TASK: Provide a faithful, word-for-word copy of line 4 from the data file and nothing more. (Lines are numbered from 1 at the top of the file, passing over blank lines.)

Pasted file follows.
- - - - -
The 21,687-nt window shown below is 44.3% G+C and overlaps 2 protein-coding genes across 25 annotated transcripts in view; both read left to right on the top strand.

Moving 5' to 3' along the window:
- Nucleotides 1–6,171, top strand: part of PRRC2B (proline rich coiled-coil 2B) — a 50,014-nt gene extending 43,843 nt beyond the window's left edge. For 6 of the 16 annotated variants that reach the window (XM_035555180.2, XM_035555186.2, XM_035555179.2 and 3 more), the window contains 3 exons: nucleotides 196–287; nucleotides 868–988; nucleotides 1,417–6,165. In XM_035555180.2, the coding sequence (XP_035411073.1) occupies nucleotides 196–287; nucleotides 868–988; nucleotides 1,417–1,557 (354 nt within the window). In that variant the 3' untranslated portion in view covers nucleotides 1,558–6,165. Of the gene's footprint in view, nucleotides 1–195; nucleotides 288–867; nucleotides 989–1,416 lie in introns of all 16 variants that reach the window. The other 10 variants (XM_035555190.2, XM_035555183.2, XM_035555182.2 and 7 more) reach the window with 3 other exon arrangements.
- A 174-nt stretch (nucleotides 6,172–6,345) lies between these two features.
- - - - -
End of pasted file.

- A 174-nt stretch (nucleotides 6,172–6,345) lies between these two features.